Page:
'Beyond the regulatory barriers, we are a long way from having the scientific knowledge necessary to design our children. While the Oregon experiment focused on a single gene correction to inherited diseases, there are few human traits that are controlled by one gene. Anything that involves multiple genes or a gene/environment interaction will be less amenable to this type of engineering. Most characteristics we might be interested in designing – such as intelligence, personality, athletic or artistic or musical ability – are much more complex.'
The other problem is that of unintended mutations.
Wait, what’s that about unintended mutations?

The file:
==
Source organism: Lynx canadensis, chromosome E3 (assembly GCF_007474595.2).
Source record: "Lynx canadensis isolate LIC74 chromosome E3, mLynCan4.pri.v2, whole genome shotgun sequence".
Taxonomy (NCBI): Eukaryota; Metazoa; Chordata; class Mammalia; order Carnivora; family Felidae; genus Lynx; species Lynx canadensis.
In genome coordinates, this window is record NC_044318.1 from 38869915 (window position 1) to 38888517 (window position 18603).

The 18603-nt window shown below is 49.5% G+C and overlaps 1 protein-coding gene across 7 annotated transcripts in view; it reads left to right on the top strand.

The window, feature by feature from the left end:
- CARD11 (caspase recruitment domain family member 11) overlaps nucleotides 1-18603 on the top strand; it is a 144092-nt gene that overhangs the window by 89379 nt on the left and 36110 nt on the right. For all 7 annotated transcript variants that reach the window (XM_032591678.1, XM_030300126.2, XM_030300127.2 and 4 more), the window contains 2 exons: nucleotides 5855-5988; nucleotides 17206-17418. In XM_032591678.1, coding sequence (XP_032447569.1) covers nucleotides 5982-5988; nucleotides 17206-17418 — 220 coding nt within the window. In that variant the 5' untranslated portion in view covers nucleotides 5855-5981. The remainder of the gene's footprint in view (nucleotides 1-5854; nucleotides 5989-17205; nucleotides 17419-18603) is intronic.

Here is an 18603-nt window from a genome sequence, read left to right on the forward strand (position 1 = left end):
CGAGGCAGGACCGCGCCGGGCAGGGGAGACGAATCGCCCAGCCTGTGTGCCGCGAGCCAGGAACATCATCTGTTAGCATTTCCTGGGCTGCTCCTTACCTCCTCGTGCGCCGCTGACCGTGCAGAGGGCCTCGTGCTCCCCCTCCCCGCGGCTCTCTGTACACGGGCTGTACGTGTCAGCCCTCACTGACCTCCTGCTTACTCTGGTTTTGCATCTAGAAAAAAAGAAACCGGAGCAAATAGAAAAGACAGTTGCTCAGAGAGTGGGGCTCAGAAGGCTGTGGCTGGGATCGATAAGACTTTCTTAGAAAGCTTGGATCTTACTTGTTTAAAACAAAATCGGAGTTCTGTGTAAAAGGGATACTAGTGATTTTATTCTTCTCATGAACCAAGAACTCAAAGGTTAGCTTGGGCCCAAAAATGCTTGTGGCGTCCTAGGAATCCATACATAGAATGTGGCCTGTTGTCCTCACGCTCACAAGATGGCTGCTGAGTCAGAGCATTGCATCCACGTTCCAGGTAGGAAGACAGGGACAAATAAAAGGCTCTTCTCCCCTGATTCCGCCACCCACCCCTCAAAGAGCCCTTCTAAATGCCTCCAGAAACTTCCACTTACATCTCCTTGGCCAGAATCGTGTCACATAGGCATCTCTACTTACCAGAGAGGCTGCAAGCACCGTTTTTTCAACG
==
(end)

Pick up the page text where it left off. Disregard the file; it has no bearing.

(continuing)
Researchers led by Shoukhrat Mitalipov in Portland, Oregon recently announced a breakthrough in the modification of a human embryo using CRISPR, avoiding many of the mosaicism problems that occurred in previous experiments by making the modifications as early as possible in the foetal development process. While these embryos were not allowed to go to term (and likely will never be allowed to based on current U.S. regulations), this didn’t stop other potential issues emerging.
Said Genome Biology:
'An unintended consequence, however, is that sgRNA can introduce double-stranded breaks at non-targeted sites within the genome. The potential for these off-target effects are well known; thus, procedures are in place to reduce their frequency, screen for their occurrence, and in the case of sexually reproducing organisms, perform outcrossings for their exclusion from lines with the desired mutation.'